Formally known as the Coronavirus Aid, Relief, and Economic Security Act, the US CARES Act is a $500 million boost to the US economy. We have written a lot about the CARES Act at Simple Flying. The financial assistance package also covers many other industries in the United States. Only about 6% of the entire package is going to the airline industry.
But that still translates into a very handy $29 billion. Of that amount, $25 billion is going to passenger airlines, and $4 billion is going to cargo airlines. Not all the funds are a simple cash handout. The money is a combination of loans, loan guarantees, and grants. But the bulk of the money is in the form of grants. All up, US airlines are getting $17.5 billion in cash grants. A further $7.5 billion is available in the form of loans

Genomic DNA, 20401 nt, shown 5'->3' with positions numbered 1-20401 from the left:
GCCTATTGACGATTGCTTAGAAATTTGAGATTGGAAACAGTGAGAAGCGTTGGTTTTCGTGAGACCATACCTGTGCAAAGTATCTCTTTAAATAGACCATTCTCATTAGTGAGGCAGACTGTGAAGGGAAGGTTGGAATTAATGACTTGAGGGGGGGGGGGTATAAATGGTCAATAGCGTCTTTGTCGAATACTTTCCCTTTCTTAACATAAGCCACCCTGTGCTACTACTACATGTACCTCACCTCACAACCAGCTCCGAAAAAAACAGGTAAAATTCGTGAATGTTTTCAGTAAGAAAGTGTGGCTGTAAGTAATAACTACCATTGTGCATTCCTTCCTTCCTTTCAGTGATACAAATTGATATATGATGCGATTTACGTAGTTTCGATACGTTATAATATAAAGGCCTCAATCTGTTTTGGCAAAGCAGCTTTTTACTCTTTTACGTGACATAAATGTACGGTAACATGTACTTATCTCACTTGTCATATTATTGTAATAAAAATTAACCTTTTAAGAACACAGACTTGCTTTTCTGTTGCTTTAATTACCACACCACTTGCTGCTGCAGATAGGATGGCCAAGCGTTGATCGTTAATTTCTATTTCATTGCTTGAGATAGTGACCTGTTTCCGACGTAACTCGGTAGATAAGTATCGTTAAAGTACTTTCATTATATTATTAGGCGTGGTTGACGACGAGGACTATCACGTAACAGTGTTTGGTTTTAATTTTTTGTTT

There is also some relief from federal excise taxes, such as taxes on taxes on airline passenger tickets, cargo, and aviation fuel.
CARES Act funding a short term win for airlines
Naturally, the airlines were delighted with the financial windfall. American Airlines is picking up $4.1 billion in cash grants and is applying for a $1.7 billion loan. United Airlines expects to receive $3.5 billion in cash grants and a further $1.5 billion in loans. Delta Air Lines is getting $5.4 billion in cash and loans.
It’s not just the biggest carriers who picked up the cash and loans. CARES Act funding has filtered through to most airlines. Next tier down in airline size, JetBlue got $685 million in cash grants and a further $250 million in loans.